Metropolitan News-Enterprise


Thursday, May 4, 2017


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Court of Appeal Rejects Immunity Defense In Suit by Child Hit by Errant Golf Ball


By a MetNews Staff Writer


The immunity afforded a public entity from liability for the dangerous condition of a recreational trail was held inapplicable yesterday in a case where a flying golf ball from a revenue-generating city golf course struck a pedestrian on an adjacent walkway.

Div. Two of this district’s Court of Appeal reversed Los Angeles Superior Court Judge Howard L. Halm’s grant of summary judgment to the City of Pasadena in an action on behalf of a child injured by an errant golf ball as his mother pushed him in a stroller on a walkway next to the 15th hole of the C.W. Koiner Course of the city’s Brookside golf facility.

Brookside is owned by the city and managed by American Golf Corporation under a lease. The Koiner course is one of two within Brookside. The courses are surrounded by fencing more than seven feet high, on which is posted warning signs advising users of the adjacent pedestrian walkway that they “are within a golf course area” and “assume the risk of golf balls and other recreational users.”

Jacobo Garcia was hit in the head by a flying golf ball in September 2011 and was diagnosed with a brain injury at Children’s Hospital, to which he was transferred from Pasadena’s Huntington Memorial. His mother sued to be compensated for his injuries and for her own emotional distress “and the consequences of caring for” her son.

The city argued in support of its motion for summary judgment that there was no dangerous condition of public property, that the mother assumed the risk of injury, and that the city was immune under several statutes, including Government Code §831.4.  The statute provides immunity to a public entity or the grantor of an easement to a public entity for injury caused by a condition of “[a]ny trail used for” specified purposes, including “access to…recreational or scenic areas.”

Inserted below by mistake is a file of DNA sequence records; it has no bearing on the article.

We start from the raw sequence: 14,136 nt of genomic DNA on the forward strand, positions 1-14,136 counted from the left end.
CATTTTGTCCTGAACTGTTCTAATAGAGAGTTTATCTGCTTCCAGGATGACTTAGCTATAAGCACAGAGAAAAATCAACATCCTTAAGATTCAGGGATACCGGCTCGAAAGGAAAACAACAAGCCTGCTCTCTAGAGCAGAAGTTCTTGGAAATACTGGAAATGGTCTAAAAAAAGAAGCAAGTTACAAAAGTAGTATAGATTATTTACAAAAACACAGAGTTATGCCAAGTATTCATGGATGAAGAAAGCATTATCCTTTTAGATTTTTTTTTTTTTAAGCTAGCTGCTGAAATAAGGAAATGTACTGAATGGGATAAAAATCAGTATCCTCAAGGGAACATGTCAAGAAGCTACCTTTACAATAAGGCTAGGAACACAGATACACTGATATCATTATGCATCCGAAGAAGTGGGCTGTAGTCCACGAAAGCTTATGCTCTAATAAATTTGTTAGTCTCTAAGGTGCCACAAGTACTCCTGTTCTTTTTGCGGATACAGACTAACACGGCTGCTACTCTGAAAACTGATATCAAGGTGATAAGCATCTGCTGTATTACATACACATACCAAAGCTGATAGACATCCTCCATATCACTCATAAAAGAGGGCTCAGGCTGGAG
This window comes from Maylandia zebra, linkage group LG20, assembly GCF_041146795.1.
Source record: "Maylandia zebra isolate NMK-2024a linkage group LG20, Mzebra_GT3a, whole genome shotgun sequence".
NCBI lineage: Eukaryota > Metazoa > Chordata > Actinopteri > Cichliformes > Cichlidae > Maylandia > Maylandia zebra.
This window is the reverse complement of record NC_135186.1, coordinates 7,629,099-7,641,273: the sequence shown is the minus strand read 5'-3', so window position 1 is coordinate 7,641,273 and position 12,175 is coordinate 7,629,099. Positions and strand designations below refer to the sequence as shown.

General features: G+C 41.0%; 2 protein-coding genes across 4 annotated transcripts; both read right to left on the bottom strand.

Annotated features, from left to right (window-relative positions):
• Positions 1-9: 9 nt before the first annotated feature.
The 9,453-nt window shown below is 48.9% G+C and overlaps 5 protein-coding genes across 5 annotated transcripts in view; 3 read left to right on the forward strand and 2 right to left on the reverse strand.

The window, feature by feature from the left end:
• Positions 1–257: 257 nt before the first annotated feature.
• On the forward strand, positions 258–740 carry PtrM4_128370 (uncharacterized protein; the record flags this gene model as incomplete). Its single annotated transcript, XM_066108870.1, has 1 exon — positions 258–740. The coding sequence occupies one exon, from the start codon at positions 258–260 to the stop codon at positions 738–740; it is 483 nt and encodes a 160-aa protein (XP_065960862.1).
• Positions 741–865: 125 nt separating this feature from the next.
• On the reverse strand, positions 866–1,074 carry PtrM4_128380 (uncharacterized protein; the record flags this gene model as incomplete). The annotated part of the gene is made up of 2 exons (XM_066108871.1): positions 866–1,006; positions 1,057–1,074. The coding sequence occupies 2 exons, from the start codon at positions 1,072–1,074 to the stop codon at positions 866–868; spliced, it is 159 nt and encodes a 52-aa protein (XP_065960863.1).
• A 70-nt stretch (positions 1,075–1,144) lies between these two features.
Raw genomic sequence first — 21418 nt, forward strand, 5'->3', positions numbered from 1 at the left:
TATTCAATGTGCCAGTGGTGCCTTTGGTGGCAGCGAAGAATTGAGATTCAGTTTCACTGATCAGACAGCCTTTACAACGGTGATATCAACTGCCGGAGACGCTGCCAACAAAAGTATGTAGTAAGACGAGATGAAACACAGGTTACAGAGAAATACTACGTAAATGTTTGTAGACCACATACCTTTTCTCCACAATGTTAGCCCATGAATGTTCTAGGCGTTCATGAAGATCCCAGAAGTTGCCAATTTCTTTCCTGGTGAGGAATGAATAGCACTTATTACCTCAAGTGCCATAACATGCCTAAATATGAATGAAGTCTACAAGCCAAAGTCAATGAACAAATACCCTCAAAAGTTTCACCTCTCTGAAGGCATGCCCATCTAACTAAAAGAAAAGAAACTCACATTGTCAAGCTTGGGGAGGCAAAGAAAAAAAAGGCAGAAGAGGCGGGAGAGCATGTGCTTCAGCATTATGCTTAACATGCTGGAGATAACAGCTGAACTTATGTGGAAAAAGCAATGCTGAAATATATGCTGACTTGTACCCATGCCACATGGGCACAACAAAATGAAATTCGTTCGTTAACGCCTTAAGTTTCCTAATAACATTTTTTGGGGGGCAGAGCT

The purpose of the immunity, cases have held, is to encourage that trails be opened, and remain open, for public use.

The plaintiffs responded that there was a dangerous condition, specifically that the fairways were too narrow, the fences were too low, and the warning signs provided no defense because there was no evidence the city erected them nor did they reasonably warn pedestrians outside the course of the hazard.

Halm granted the motion on the basis of the trail immunity of §831.4 and did not rule on other issues.

Justice Judith Ashmann-Gerst, writing for the Court of Appeal, concluded otherwise, distinguishing Leyva v. Crocket & Co., Inc. (2017) 7 Cal.App.5th 1105. That case applied the immunity in the case of a man who was hit by a flying golf ball while walking on a public path next to a golf course and sued the private company that ran the course.

“The plain language of section 831.4 provides immunity for injuries caused by dangerous conditions of trails,” the justice wrote, “but it does not provide immunity for injuries caused by dangerous conditions of adjacent public properties.”

In Leyva, she explained, the danger resulted from the condition of the trails, and the court was concerned that if it allowed liability, it would discourage private landowners from granting easements for public use. In the present case, she contrasted, the danger posed by the course would exist even if there were no walkway, because motorists and recreational users could still be hit by golf balls while using the nearby Rose Bowl Loop.

The jurist wrote:

“Based on all these considerations, a public golf course cannot assert a trail immunity defense when:  (1) the golf course is adjacent to a trail abutting a public street; (2) the golf course is a commercially operated, revenue-generating enterprise; (3) the golf course has a dangerous condition that exposes people outside it to a risk of harm from third parties hitting errant golf balls; and (4) the dangerous condition of the golf course caused harm to a user of the trail.”

The plaintiffs were represented on appeal by Robert D. Feighner and Edward J. Deason. The city was represented by Assistant City Attorney Ann Sherwood Rider, by Michael R. Nebenzahl, and by Justin Reade Sarno of Carpenter, Rothans & Dumont.

The case is Garcia v. American Golf Corporation, 17 S.O.S. 2340.


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